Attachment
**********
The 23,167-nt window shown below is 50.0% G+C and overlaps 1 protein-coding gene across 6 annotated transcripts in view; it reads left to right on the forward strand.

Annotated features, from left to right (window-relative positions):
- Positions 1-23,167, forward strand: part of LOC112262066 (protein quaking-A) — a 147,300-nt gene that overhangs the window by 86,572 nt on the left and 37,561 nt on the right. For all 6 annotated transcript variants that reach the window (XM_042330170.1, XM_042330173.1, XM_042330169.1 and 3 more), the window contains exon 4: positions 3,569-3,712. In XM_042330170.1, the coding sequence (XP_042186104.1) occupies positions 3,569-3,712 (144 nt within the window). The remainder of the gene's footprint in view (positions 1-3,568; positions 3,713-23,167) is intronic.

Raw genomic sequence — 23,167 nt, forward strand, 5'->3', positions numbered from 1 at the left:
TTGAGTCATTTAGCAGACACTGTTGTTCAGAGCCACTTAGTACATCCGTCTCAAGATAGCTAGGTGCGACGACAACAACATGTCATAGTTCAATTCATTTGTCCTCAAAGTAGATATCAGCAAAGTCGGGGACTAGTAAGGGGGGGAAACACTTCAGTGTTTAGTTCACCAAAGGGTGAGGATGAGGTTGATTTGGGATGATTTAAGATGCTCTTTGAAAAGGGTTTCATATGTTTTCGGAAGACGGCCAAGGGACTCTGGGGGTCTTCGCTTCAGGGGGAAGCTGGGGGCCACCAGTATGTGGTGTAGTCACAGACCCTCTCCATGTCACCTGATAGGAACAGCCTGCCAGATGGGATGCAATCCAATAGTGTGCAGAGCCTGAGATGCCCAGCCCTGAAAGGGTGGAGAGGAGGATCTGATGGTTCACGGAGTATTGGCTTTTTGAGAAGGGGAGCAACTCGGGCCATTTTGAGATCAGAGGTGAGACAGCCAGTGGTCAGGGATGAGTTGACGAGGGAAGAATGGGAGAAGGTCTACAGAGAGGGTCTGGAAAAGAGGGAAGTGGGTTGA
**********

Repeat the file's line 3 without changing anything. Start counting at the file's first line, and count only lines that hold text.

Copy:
- Positions 1-23,167, forward strand: part of LOC112262066 (protein quaking-A) — a 147,300-nt gene that overhangs the window by 86,572 nt on the left and 37,561 nt on the right. For all 6 annotated transcript variants that reach the window (XM_042330170.1, XM_042330173.1, XM_042330169.1 and 3 more), the window contains exon 4: positions 3,569-3,712. In XM_042330170.1, the coding sequence (XP_042186104.1) occupies positions 3,569-3,712 (144 nt within the window). The remainder of the gene's footprint in view (positions 1-3,568; positions 3,713-23,167) is intronic.